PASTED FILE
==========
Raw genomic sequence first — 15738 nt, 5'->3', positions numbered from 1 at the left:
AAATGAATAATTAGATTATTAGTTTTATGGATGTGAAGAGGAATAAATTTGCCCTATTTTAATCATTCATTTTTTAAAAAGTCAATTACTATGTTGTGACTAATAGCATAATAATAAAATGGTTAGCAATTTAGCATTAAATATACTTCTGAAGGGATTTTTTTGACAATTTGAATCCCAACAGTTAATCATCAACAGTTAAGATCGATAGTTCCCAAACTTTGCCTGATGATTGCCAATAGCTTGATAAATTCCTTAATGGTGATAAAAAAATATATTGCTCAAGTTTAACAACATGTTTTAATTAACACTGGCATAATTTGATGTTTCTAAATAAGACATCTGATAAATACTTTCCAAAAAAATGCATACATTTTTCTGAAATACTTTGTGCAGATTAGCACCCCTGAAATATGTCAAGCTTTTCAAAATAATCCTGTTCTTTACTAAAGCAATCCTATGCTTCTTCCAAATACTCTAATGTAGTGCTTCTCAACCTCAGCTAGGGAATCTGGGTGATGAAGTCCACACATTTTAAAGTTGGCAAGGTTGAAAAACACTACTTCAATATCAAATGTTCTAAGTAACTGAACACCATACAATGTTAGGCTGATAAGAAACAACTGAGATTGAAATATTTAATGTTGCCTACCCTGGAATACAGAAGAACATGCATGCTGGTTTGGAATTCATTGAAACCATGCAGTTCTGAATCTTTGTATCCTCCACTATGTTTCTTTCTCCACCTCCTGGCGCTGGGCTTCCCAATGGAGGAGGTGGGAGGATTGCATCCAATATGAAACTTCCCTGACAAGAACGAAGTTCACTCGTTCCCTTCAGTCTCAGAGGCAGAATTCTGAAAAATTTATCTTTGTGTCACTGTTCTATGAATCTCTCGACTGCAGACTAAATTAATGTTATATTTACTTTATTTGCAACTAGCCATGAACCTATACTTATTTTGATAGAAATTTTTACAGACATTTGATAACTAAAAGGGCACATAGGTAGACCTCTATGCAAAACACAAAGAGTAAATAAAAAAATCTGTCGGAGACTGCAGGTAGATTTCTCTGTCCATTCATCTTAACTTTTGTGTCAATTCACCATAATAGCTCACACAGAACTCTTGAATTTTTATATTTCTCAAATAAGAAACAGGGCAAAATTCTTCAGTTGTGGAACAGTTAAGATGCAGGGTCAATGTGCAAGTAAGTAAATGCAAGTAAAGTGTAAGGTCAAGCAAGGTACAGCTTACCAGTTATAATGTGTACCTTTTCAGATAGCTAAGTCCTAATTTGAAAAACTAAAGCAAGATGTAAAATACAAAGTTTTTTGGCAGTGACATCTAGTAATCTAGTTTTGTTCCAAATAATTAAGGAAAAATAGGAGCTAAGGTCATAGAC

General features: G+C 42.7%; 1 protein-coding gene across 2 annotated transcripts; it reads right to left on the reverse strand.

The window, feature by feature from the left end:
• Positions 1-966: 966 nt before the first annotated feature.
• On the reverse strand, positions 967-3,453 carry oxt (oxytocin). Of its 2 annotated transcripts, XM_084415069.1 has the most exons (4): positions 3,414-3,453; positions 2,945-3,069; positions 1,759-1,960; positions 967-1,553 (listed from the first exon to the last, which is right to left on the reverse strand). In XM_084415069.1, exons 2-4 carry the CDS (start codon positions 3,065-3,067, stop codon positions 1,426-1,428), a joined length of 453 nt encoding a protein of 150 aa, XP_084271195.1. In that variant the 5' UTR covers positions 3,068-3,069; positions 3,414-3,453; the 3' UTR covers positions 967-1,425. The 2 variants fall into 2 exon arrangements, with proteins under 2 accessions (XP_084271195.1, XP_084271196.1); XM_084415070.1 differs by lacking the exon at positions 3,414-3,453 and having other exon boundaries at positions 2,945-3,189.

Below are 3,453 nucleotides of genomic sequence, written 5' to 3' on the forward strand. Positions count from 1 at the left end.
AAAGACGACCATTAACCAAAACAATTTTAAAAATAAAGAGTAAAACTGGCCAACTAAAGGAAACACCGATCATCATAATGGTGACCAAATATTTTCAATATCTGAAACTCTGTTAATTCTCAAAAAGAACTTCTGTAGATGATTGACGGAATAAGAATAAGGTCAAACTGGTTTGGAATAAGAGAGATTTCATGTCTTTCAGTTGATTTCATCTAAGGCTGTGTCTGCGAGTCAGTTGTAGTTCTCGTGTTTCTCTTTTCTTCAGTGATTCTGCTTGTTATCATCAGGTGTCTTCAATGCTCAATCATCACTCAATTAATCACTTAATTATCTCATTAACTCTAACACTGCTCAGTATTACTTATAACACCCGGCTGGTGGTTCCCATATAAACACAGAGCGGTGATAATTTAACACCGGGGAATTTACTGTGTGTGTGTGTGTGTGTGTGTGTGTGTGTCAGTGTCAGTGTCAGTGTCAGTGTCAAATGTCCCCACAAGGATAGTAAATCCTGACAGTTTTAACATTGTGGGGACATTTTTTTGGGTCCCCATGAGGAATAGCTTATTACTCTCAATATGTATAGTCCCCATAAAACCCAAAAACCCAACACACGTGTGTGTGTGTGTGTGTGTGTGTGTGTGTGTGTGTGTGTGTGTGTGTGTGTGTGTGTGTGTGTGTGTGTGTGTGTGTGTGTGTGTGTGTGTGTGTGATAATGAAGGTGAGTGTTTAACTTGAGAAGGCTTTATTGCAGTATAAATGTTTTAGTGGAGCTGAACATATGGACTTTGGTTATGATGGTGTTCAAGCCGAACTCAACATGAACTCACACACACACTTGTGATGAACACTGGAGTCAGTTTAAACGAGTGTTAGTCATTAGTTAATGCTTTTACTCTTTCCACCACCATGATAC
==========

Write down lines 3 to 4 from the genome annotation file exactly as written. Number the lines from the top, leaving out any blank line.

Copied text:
General features: G+C 42.7%; 1 protein-coding gene across 2 annotated transcripts; it reads right to left on the reverse strand.

The window, feature by feature from the left end: